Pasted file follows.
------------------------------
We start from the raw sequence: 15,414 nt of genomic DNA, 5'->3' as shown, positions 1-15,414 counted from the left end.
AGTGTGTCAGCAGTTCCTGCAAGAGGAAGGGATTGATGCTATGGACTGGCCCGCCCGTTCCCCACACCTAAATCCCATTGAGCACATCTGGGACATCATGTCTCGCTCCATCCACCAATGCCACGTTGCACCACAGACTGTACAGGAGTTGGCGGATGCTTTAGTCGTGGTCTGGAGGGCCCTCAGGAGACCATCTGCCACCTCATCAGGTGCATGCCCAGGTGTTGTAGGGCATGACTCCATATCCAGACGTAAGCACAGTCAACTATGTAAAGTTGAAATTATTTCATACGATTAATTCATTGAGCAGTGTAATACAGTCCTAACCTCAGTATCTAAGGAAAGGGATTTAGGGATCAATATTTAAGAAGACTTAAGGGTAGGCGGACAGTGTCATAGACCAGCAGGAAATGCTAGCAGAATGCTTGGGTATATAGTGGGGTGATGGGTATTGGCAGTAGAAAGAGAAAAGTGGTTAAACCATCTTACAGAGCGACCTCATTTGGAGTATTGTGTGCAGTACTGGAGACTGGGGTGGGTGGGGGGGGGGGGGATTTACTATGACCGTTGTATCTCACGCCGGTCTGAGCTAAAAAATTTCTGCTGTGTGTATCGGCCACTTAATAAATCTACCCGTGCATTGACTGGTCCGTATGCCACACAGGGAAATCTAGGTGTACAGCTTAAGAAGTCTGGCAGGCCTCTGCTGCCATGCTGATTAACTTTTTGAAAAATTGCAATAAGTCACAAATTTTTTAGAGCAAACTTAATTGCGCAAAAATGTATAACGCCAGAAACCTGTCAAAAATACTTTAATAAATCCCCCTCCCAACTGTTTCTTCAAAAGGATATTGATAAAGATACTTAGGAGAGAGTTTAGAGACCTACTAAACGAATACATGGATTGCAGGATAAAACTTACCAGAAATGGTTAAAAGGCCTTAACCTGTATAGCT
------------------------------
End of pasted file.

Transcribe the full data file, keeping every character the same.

We start from the raw sequence: 15,414 nt of genomic DNA, 5'->3' as shown, positions 1-15,414 counted from the left end.
AGTGTGTCAGCAGTTCCTGCAAGAGGAAGGGATTGATGCTATGGACTGGCCCGCCCGTTCCCCACACCTAAATCCCATTGAGCACATCTGGGACATCATGTCTCGCTCCATCCACCAATGCCACGTTGCACCACAGACTGTACAGGAGTTGGCGGATGCTTTAGTCGTGGTCTGGAGGGCCCTCAGGAGACCATCTGCCACCTCATCAGGTGCATGCCCAGGTGTTGTAGGGCATGACTCCATATCCAGACGTAAGCACAGTCAACTATGTAAAGTTGAAATTATTTCATACGATTAATTCATTGAGCAGTGTAATACAGTCCTAACCTCAGTATCTAAGGAAAGGGATTTAGGGATCAATATTTAAGAAGACTTAAGGGTAGGCGGACAGTGTCATAGACCAGCAGGAAATGCTAGCAGAATGCTTGGGTATATAGTGGGGTGATGGGTATTGGCAGTAGAAAGAGAAAAGTGGTTAAACCATCTTACAGAGCGACCTCATTTGGAGTATTGTGTGCAGTACTGGAGACTGGGGTGGGTGGGGGGGGGGGGGATTTACTATGACCGTTGTATCTCACGCCGGTCTGAGCTAAAAAATTTCTGCTGTGTGTATCGGCCACTTAATAAATCTACCCGTGCATTGACTGGTCCGTATGCCACACAGGGAAATCTAGGTGTACAGCTTAAGAAGTCTGGCAGGCCTCTGCTGCCATGCTGATTAACTTTTTGAAAAATTGCAATAAGTCACAAATTTTTTAGAGCAAACTTAATTGCGCAAAAATGTATAACGCCAGAAACCTGTCAAAAATACTTTAATAAATCCCCCTCCCAACTGTTTCTTCAAAAGGATATTGATAAAGATACTTAGGAGAGAGTTTAGAGACCTACTAAACGAATACATGGATTGCAGGATAAAACTTACCAGAAATGGTTAAAAGGCCTTAACCTGTATAGCT